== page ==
Demolition plan for part of Carlisle's Civic Centre

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Carlisle Civic Centre following the floods in December 2015
Carlisle Civic Centre following the floods in December 2015

Part of Carlisle's Civic Centre could be demolished under radical plans to revamp the landmark building in the wake of the floods.

The Cumberland News can reveal that the iconic octagonal chamber block annexe, which is used to hold council meetings and some civic ceremonies, may be levelled - to make way for more car parking spaces.

Overall proposals for the recovery of the building after it was hit by floodwater for the second time in December 2015 also involve moves to create a new conference centre inside.

This would be in a newly-refurbished ground floor in the main Civic Centre building, which is owned and occupied by Carlisle City Council.

The overall plan is to bring more cash into the authority and make better use of the space in the 1960s block, which towers over the city centre.

Over the coming months, the authority will be consulting council members on how space inside the building can be used more effectively.

Some flood fightback work has already taken place, with electrical equipment and heating boilers being removed from the basement - which flooded in December 2015 and will now remain empty - and moved to upper floors.

The authority is also keen to improve its wireless connectivity - including council and public wi-fi - negating the need for cabling and server space, having agreed a final £3.4m payout with insurers.

Speaking exclusively to The Cumberland News, Darren Crossley, deputy chief executive at Carlisle City Council, said that there had been “quite a lot of interest” in the proposals.

“That includes both councillors and staff that work in the civic centre,” he said. “It’s positive that there’s been such a level of interest.

“We’ve got a process that we have to go through, so we’ll be consulting, then it’ll go to the council."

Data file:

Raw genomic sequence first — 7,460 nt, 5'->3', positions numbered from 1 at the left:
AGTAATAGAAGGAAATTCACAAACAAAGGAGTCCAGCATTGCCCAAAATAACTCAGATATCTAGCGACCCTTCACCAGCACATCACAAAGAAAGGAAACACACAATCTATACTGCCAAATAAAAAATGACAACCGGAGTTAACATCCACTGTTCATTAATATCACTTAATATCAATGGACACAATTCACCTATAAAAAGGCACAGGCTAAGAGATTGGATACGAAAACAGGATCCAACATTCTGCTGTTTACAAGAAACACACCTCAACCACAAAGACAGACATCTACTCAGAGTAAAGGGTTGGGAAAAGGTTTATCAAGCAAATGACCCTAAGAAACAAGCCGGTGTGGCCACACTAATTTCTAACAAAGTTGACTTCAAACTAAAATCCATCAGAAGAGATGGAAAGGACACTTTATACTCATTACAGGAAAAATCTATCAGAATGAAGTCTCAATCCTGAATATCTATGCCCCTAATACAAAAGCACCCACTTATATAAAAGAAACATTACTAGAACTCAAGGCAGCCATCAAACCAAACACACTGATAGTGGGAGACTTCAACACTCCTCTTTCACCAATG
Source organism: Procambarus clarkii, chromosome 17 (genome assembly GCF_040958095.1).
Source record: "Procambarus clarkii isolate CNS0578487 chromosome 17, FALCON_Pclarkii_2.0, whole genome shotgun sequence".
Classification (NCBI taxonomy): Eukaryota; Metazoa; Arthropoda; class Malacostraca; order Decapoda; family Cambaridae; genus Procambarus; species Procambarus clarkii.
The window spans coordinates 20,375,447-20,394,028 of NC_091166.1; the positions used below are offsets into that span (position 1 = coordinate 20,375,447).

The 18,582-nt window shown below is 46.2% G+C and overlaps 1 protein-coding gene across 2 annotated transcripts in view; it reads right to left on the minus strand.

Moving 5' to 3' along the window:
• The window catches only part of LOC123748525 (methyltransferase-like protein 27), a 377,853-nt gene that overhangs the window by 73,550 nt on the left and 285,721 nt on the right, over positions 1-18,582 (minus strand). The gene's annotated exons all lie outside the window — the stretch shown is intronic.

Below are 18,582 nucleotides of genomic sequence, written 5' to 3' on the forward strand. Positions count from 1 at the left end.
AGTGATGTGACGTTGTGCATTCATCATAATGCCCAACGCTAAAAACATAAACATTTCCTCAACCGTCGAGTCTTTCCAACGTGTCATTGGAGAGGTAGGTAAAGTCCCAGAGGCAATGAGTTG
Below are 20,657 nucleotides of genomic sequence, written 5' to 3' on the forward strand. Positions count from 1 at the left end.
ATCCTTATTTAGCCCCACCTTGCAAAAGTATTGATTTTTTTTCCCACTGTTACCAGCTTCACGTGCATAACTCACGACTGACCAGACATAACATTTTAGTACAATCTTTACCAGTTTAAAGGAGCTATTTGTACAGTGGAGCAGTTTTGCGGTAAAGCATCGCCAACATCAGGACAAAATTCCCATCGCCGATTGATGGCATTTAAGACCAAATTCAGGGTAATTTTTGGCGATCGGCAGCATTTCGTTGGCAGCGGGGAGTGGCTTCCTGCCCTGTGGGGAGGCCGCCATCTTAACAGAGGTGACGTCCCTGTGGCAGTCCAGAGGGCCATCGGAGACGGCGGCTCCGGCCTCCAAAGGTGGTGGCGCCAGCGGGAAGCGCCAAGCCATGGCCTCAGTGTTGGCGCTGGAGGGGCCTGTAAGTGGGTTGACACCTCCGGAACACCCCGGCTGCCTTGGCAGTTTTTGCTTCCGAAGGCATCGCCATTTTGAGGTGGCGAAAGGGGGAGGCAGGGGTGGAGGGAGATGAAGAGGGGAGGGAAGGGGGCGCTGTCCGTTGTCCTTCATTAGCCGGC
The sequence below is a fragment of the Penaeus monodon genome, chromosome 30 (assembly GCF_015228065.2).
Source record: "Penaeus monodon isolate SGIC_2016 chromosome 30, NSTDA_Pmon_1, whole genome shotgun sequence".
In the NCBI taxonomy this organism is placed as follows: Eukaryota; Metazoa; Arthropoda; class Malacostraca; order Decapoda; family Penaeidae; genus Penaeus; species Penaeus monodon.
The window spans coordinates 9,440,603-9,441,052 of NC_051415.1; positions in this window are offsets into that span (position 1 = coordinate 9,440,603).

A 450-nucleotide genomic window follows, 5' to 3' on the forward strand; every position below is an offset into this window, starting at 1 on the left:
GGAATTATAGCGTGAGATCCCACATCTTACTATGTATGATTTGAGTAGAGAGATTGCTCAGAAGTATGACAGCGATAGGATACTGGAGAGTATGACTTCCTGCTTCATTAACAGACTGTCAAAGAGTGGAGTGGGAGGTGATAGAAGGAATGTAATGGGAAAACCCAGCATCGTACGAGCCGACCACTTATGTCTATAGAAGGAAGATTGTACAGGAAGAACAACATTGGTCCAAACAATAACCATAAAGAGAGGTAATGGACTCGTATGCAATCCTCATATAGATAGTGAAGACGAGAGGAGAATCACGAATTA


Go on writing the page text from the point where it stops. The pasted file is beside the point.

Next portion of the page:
The ground floor of the Civic Centre has been out of use since the 2015 floods.

Both the public and staff have gained access through a temporary customer contact centre next to the car park.

The ground floor has now dried out and has been stripped down, ready for refurbishment.

Plans reveal that the previous contact centre and rates hall could be used as a “modern, fully accessible council chamber with conference/exhibition centre.”

 Darren Crossley

Darren Crossley

Mr Crossley said: “We do think that there is scope for a conference centre within the Civic Centre.

“It’s a fairly large space that could have multiple uses - we need to make use of the space that we have.

“Over the past seven years or so, our workforce has decreased which has meant occupancy is lower and there’s more space available.

"One thing that we do want to increase are spaces where the public can have face-to-face contact with officers and discuss things in private.”

Mr Crossley also confirmed that the council will consider demolishing the octagonal-shaped building next to the existing car park, which houses the council chamber.

The authority believes that the facility is no longer fit for purpose and envisages that future meetings could be held in the multi-use conference centre.

He said: "One of the options would be to remove the chamber - to demolish it - and develop the car parking facilities.

"But members would have to give their thoughts on that, too.

"It would be a way to increase the revenue from that particular car park.

"It would also be a viable way to condense the site.”

The report prepared for the executive says that an alternative option could be to find an occupant for both the lower and upper floors.

But it also states: "Specialist advisors have concluded that it would be difficult to let the space and it would have low potential for income generation."

Mr Crossley said that should a decision be made to demolish the chamber, funds would not be taken from from the £3.4m insurance pot.

“That would be something entirely separate,” he said.

“It would be seen as something that could generate revenue from the extra parking that would be made available."

Carlisle Civic Centre officially opened its doors on March 12, 1964.

The building polarises opinion.

Some people believe it represents the architecture of the time - but it has also been criticised for its appearance.

The 11-storey building, which stands at 145ft tall, overlooks Hardwicke Circus and dominates the city skyline.

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